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Knesset Speaker Reuven Rivlin is angry. He was convinced he had done away with the awful Economic Arrangements Law, but then the bill once again rose from the ashes and arrived at the Knesset for the legislation on the 2011 state budget.

Rivlin hastened to summon the Finance Ministry's budget director, Udi Nissan, for a conversation, making it clear that the Economic Arrangements Law in the current format would not pass. He would stop the legislation with his own hands, if necessary, with the help of 119 other MKs guided by the public good, social welfare and a will to boost the economy, even if Nissan did his worst to undermine all this.

If this is the case, maybe we should look into the terrible legislation we're dealing with. The Economic Arrangements Law was devised in 1985 as an instrument for structural reforms and changes that would modernize the economy, open it up to competition and give it a boost. It's the law that implements the government's economic policy. Without it we'd be living in a closed, poor, old-fashioned economy, and Rivlin would be proposing a Knesset debate on why we're so backward and poor compared to the rest of the world.

The first Economic Arrangements Law set rules to stop the hyperinflation. At the beginning of the 1990s the law helped open the economy to competition from imported goods, so today both we and Rivlin can buy a shirt for NIS 20 and a fax machine for NIS 200.

Without the Economic Arrangements Law, Israel would be vastly behind in communications. We'd pay through the nose for a cellphone conversation, and anyone who wanted to make an international call would have to dip into his savings. The treasury moved the Israel Defense Forces from a state-funded to a contributory pension system only via the Economic Arrangements Law.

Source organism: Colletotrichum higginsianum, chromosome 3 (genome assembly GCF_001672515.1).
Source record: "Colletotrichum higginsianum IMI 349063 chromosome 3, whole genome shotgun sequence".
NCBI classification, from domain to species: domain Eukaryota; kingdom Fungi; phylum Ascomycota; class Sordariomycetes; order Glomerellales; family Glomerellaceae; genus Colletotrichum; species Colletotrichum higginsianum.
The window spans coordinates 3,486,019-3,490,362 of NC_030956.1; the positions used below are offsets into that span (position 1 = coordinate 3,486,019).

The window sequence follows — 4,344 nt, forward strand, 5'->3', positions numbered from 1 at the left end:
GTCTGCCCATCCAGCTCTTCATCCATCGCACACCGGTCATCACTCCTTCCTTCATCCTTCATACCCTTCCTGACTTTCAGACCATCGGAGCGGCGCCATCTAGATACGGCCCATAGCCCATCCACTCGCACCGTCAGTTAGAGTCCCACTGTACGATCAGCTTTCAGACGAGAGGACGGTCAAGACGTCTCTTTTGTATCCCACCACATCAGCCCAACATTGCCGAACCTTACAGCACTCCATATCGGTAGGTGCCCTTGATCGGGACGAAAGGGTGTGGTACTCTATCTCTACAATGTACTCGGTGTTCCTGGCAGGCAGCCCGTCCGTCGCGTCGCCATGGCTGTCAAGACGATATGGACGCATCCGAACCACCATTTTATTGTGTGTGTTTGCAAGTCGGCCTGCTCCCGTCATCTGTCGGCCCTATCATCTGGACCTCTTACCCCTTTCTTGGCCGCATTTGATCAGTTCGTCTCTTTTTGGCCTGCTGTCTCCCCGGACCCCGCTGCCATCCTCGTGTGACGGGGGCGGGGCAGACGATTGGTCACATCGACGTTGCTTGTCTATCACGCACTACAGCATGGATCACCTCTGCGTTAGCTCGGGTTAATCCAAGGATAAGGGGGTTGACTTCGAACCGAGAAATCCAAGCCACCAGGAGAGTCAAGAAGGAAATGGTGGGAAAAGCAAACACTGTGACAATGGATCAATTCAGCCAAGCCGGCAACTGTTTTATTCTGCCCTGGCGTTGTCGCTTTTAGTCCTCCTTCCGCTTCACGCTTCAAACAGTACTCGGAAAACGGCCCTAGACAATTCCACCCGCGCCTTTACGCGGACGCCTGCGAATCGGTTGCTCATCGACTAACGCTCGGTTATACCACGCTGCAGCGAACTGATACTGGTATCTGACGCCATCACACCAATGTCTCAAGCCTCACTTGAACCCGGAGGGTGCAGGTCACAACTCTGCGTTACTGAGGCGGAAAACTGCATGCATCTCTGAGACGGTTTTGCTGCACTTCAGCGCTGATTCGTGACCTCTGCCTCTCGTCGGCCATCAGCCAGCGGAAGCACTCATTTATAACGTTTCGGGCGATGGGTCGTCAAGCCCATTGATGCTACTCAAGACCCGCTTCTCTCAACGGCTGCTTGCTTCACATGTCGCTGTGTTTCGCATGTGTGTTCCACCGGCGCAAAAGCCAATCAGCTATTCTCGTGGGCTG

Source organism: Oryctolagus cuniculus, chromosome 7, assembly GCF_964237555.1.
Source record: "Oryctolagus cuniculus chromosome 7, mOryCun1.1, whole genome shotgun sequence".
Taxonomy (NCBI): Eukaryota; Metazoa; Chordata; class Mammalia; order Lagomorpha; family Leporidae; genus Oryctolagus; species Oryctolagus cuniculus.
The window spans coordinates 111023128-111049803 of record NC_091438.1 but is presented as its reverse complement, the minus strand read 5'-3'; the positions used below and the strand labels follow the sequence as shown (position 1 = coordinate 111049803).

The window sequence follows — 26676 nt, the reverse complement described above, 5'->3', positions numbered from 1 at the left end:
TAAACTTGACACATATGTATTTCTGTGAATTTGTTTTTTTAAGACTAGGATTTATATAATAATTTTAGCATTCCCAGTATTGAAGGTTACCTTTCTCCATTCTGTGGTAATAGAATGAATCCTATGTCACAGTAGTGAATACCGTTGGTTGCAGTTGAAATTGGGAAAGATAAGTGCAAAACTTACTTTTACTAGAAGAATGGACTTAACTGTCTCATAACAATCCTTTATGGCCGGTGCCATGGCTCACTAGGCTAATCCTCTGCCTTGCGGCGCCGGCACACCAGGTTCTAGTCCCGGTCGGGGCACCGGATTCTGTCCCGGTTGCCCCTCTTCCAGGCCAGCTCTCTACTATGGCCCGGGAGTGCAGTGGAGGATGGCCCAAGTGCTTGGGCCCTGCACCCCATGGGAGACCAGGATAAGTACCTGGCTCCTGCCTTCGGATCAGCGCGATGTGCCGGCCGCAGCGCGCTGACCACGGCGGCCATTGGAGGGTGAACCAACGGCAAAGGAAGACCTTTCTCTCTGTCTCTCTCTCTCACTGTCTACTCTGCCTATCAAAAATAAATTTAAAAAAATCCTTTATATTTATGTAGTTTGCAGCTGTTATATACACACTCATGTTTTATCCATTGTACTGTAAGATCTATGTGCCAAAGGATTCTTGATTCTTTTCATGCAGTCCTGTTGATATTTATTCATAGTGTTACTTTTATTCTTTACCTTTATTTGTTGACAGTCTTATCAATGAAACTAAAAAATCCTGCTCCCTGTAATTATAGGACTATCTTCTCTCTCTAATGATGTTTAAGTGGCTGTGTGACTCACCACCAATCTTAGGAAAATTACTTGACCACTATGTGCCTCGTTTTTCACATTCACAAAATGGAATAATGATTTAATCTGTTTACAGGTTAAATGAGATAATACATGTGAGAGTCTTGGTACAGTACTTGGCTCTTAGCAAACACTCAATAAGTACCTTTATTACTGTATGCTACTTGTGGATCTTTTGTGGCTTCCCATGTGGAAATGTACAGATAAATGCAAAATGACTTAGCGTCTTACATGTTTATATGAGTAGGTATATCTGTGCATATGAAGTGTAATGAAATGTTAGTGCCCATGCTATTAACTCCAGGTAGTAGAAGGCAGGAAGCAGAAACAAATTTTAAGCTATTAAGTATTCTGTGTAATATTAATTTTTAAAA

It was also instrumental in opening the gas and fuel market to competition. If Israel has open skies and reasonable flight prices, it's only due to this law. This is also the case concerning the establishment of the Yes satellite company, which competes with the HOT cable company. And the postal field was opened to competition, to cite a few examples.

It is also wrong to argue that the Economic Arrangements Law is passed undemocratically in the Knesset. Rather, it's a long, complicated legislative process. At the first stage, the finance minister examines the budget director's proposals, approves some and deletes others. At the second stage, the attorney general meticulously sifts through the bill. Later, in October, it is submitted to the Knesset and the lawmakers have enough time to study it and introduce changes.

But in our populist reality the MKs aren't really interested in the bill's reforms. They care more about advancing their private-member bills, which can earn them a mention in the media. So these bills flood the Knesset and block all legislative channels.

So far 2,500 private-member bills have been laid on the current Knesset's table. One of the wackiest ones was sponsored by MK Carmel Shama (Likud ), who proposed a restriction on the price of popcorn in cinemas.

In such a populist Knesset atmosphere, no reform has a chance to be accepted unless it's part of the Economic Arrangements Law, because the moment a reform is separated from the bill it's doomed to a slow painful death in committee. There all the interested parties swoop in on it - the tycoons, the lawyers, the lobbyists and the big unions, who act relentlessly to convince the MKs that this is a terrible reform that would destroy the economy and harm the workers.

And they have all the time and money for their efforts at persuasion. So all the important reforms, those intended to improve and advance the economy, are stuck in committee or undergo such far-reaching changes that their harm is greater than their good.

Reality teaches us that without the Economic Arrangements Law we'd be trudging in the quagmire of a backward economy, low living standards and a high unemployment rate, and that's what the future holds for us if the Economic Arrangements Law is destroyed. Clearly Rivlin doesn't wish this bitter fate on himself or us.